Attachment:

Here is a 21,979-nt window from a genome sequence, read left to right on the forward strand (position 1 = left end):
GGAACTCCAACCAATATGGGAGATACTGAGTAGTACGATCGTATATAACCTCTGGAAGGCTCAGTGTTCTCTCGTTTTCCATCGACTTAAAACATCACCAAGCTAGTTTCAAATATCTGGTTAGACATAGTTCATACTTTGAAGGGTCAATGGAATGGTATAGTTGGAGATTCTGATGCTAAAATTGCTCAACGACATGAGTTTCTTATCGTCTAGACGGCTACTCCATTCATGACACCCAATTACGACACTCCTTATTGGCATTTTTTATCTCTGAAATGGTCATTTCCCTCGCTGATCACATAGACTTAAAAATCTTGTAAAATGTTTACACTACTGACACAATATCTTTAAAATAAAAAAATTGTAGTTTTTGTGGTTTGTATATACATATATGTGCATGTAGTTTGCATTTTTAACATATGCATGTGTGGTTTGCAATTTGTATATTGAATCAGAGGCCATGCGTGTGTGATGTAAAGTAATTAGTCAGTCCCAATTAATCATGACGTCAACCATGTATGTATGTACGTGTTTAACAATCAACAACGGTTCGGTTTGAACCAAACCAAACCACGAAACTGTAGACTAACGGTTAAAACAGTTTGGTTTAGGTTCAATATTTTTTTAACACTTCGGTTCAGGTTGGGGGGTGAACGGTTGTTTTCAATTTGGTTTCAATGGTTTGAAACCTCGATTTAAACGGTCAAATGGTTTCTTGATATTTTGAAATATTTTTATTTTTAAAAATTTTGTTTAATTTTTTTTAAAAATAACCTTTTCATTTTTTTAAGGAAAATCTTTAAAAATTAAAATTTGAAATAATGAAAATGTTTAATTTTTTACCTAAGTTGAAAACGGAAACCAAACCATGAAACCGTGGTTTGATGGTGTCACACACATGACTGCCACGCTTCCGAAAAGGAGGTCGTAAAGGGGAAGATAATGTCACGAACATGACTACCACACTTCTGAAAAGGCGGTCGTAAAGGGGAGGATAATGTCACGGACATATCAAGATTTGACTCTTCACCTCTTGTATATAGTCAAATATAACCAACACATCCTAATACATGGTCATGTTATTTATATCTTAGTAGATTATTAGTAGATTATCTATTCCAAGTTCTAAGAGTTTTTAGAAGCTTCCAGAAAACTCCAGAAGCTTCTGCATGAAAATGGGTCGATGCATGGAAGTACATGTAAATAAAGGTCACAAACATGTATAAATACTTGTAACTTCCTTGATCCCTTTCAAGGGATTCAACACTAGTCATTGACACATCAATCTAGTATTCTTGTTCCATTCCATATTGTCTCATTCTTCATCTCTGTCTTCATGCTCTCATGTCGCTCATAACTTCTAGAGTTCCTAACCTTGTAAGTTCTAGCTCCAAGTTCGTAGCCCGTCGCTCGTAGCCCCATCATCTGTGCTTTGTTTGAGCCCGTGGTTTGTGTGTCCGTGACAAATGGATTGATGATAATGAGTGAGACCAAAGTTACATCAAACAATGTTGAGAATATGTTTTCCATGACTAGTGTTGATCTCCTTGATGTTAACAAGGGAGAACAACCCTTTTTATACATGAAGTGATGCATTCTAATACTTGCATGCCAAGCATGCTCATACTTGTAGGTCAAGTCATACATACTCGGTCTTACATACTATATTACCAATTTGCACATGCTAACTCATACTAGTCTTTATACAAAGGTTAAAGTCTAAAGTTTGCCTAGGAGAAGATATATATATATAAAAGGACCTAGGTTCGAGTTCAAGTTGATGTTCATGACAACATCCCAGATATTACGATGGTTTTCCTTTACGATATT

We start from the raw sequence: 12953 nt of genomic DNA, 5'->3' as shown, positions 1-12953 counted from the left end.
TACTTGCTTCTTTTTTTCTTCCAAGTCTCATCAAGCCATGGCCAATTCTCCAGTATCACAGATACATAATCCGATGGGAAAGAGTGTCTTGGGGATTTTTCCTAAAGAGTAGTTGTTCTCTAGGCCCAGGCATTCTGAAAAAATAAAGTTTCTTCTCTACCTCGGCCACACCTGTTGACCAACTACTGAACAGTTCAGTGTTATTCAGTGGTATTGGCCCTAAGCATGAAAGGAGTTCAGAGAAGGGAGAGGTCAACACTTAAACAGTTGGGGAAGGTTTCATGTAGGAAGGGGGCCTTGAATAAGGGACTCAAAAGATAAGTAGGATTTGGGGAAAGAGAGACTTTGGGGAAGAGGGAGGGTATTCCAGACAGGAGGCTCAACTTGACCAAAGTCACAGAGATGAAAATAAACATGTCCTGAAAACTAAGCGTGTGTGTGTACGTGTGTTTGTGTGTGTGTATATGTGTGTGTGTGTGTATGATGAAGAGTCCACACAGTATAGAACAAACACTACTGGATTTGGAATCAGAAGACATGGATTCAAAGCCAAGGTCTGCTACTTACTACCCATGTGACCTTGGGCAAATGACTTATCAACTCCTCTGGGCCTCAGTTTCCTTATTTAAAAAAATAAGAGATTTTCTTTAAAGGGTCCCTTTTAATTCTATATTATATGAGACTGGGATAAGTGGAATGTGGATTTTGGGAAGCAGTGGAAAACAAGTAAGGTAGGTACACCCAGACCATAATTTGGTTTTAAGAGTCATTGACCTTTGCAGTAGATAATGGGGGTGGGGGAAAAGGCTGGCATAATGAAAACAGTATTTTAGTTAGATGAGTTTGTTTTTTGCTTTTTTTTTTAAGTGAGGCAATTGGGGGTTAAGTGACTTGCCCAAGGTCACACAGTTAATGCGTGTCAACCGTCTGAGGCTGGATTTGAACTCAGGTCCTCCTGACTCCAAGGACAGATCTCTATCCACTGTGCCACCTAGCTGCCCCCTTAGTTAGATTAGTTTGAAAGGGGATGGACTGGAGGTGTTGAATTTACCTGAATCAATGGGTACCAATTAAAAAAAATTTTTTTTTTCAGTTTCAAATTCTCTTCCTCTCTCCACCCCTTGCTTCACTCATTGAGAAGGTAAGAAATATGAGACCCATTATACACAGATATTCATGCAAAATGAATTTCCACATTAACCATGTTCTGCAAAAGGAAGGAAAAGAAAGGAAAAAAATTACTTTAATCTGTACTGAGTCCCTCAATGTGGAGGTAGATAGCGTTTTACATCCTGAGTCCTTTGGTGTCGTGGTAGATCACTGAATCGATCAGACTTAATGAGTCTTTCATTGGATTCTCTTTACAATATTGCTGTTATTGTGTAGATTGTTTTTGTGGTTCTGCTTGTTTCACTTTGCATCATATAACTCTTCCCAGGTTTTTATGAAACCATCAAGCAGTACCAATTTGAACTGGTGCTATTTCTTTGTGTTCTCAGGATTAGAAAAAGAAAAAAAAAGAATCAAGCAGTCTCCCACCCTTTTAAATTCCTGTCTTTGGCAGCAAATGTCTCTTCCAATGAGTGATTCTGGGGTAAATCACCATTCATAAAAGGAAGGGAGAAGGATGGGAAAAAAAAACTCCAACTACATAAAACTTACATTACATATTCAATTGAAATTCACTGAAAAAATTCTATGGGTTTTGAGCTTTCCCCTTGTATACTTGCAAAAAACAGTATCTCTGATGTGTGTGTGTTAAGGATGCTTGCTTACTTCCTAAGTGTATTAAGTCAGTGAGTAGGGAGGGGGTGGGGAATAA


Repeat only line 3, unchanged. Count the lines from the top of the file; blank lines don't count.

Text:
We start from the raw sequence: 12953 nt of genomic DNA, 5'->3' as shown, positions 1-12953 counted from the left end.